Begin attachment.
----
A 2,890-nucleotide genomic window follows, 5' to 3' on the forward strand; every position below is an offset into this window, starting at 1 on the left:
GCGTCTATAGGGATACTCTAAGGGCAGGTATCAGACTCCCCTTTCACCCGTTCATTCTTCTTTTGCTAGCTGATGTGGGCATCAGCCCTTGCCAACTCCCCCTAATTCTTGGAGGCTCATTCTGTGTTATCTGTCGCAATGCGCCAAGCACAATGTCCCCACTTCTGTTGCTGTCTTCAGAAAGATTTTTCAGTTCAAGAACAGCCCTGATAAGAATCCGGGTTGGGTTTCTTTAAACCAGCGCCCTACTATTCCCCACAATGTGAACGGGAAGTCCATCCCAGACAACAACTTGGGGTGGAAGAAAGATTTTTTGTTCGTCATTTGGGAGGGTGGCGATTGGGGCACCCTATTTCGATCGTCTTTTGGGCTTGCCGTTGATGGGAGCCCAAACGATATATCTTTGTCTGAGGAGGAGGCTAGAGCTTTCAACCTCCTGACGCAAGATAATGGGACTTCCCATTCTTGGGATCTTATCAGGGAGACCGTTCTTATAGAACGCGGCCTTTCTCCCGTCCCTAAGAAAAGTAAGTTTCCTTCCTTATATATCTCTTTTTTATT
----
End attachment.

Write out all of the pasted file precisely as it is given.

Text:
A 2,890-nucleotide genomic window follows, 5' to 3' on the forward strand; every position below is an offset into this window, starting at 1 on the left:
GCGTCTATAGGGATACTCTAAGGGCAGGTATCAGACTCCCCTTTCACCCGTTCATTCTTCTTTTGCTAGCTGATGTGGGCATCAGCCCTTGCCAACTCCCCCTAATTCTTGGAGGCTCATTCTGTGTTATCTGTCGCAATGCGCCAAGCACAATGTCCCCACTTCTGTTGCTGTCTTCAGAAAGATTTTTCAGTTCAAGAACAGCCCTGATAAGAATCCGGGTTGGGTTTCTTTAAACCAGCGCCCTACTATTCCCCACAATGTGAACGGGAAGTCCATCCCAGACAACAACTTGGGGTGGAAGAAAGATTTTTTGTTCGTCATTTGGGAGGGTGGCGATTGGGGCACCCTATTTCGATCGTCTTTTGGGCTTGCCGTTGATGGGAGCCCAAACGATATATCTTTGTCTGAGGAGGAGGCTAGAGCTTTCAACCTCCTGACGCAAGATAATGGGACTTCCCATTCTTGGGATCTTATCAGGGAGACCGTTCTTATAGAACGCGGCCTTTCTCCCGTCCCTAAGAAAAGTAAGTTTCCTTCCTTATATATCTCTTTTTTATT